Shao, Zhenying, Elizabeth Gordon, Yan Xing, Yunshi Wang, Susan L. Handy, Daniel Sperling (2012) Can Electric 2-Wheelers Play a Substantial Role in Reducing CO2 Emissions? The Report of Electric Bicycle Usage of Western U.S. Residents. Institute of Transportation Studies, University of California, Davis, Research Report UCD-ITS-RR-12-04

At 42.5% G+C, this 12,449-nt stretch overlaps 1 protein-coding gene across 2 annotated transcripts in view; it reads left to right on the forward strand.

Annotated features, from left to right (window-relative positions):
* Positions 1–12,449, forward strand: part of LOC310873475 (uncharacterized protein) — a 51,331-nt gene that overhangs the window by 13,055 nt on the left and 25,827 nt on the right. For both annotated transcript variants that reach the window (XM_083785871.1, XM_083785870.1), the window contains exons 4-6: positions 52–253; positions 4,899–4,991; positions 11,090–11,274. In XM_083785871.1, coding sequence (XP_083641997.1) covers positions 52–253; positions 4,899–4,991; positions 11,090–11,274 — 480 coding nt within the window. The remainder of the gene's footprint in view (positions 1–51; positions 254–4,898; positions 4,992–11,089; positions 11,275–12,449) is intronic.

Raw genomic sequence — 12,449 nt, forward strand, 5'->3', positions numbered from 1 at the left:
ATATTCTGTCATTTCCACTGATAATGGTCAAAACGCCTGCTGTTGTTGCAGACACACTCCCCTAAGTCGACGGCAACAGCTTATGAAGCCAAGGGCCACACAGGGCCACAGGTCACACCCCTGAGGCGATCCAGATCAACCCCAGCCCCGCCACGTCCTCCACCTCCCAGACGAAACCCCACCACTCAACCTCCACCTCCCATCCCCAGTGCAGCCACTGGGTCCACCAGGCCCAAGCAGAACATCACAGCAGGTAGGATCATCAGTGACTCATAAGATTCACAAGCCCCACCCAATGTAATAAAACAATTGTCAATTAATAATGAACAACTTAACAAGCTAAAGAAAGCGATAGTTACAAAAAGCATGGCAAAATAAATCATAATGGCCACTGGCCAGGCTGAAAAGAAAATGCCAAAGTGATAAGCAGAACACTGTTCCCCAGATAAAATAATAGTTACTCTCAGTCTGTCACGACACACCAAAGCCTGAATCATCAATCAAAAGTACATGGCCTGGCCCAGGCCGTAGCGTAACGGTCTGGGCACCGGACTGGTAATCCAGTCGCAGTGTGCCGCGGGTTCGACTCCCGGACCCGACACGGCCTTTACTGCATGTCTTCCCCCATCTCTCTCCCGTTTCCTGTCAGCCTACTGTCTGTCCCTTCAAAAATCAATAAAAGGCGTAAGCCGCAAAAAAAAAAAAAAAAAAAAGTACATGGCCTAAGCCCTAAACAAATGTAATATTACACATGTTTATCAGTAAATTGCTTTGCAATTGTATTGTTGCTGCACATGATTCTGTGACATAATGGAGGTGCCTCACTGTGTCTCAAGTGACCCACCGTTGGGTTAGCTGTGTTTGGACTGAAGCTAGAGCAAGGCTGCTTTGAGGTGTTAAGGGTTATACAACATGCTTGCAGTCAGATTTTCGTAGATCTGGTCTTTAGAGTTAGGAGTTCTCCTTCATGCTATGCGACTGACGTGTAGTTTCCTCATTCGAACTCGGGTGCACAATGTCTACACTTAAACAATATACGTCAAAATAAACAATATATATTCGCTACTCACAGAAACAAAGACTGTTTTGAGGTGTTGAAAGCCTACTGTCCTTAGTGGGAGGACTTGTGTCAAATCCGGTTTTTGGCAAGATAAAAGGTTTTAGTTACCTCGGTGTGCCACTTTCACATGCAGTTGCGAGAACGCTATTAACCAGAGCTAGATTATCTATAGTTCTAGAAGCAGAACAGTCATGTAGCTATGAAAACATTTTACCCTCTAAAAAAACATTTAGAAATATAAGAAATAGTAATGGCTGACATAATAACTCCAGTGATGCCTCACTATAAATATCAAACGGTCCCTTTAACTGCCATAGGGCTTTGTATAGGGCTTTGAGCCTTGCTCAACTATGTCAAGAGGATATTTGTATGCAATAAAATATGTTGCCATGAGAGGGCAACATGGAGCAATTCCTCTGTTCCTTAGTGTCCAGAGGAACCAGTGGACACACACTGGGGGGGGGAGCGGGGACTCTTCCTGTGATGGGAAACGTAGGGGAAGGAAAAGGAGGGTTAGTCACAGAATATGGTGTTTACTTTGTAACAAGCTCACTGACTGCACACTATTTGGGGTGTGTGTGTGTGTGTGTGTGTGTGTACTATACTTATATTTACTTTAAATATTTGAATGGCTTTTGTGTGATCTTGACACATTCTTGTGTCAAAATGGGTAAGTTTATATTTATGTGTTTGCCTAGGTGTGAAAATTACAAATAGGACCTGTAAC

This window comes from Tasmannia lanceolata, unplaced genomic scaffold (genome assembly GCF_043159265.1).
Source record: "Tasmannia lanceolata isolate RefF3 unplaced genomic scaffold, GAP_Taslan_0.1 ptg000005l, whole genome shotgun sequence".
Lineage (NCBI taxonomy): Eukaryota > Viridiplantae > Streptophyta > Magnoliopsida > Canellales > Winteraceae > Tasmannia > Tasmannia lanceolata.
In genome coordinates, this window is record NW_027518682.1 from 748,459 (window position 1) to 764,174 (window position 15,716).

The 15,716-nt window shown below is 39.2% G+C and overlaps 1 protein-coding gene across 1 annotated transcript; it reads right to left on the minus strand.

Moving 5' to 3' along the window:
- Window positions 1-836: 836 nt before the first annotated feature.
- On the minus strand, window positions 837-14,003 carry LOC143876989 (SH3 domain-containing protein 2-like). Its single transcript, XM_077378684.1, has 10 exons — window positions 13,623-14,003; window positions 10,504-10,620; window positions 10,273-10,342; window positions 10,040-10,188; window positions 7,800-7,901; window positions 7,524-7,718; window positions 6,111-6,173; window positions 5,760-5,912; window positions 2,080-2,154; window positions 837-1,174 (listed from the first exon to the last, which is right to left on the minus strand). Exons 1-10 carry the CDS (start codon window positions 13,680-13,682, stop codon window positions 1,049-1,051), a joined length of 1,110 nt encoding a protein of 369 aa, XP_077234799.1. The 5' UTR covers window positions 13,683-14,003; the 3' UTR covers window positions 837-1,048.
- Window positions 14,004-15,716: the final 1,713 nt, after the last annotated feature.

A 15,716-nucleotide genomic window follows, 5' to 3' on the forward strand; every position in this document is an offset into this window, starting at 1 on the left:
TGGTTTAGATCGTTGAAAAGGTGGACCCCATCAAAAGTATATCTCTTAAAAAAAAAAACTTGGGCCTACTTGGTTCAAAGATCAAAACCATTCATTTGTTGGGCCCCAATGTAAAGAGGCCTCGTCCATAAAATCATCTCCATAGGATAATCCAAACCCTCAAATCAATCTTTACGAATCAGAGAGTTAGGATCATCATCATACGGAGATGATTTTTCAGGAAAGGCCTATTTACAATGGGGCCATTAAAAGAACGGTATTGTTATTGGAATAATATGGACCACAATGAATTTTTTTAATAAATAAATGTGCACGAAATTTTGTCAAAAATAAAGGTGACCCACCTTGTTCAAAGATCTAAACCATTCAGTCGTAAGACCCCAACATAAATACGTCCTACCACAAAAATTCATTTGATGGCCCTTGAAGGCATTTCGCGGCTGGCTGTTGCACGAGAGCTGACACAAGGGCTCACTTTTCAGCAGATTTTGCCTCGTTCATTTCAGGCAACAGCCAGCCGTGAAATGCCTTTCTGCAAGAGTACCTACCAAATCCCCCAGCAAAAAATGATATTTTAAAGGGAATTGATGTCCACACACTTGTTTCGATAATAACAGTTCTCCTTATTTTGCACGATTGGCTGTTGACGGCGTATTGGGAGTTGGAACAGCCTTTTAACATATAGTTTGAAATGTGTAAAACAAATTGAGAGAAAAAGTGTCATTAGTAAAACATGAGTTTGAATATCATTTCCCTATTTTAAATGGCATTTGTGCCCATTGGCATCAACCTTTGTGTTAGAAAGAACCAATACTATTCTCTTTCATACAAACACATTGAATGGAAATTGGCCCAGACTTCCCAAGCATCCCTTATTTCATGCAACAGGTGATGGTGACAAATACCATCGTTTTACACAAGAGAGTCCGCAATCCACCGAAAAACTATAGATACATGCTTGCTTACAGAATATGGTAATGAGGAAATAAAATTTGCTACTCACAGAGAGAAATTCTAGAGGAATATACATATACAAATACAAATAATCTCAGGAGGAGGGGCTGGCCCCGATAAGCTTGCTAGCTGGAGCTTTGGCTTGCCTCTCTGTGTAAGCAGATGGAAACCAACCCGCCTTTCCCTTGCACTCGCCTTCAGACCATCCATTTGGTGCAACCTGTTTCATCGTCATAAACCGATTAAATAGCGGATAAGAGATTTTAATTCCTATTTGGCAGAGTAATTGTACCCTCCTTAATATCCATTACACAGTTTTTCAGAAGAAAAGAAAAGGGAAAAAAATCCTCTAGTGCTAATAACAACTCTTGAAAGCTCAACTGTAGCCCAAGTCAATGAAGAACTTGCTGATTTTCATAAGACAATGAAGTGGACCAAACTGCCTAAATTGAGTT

Through this project, we interviewed 27 e-bikers in Sacramento-Davis area and found that there are four benefits unique to the riding of e-bikes: speed, acceleration, green, and enabling. They are fast so that e-bikers can cut down their commute time and allow them to ride more frequently than if they ride traditional bikes, especially during hot and windy days. The ease of acceleration makes obeying stop signs or riding uphill less onerous and provides e-bikers with more confidence when only vehicle lanes are available to bikers. They also provide those who, for various reasons, don’t or can’t ride traditional bikes an option for green transportation. Finally, they enable people with certain disabilities, because of illness or aging or time constraint, to continue to bike, with the help of electric motors when needed. The barriers to the expansion of e-bike ridership are cost ($1,500 on average), heavy weight, infrastructure (unsafe roads and communities, and lack of emergency charging), and policy (some bike lanes are not open to e-bikes). However, those barriers can be overcome with some small government and business interventions.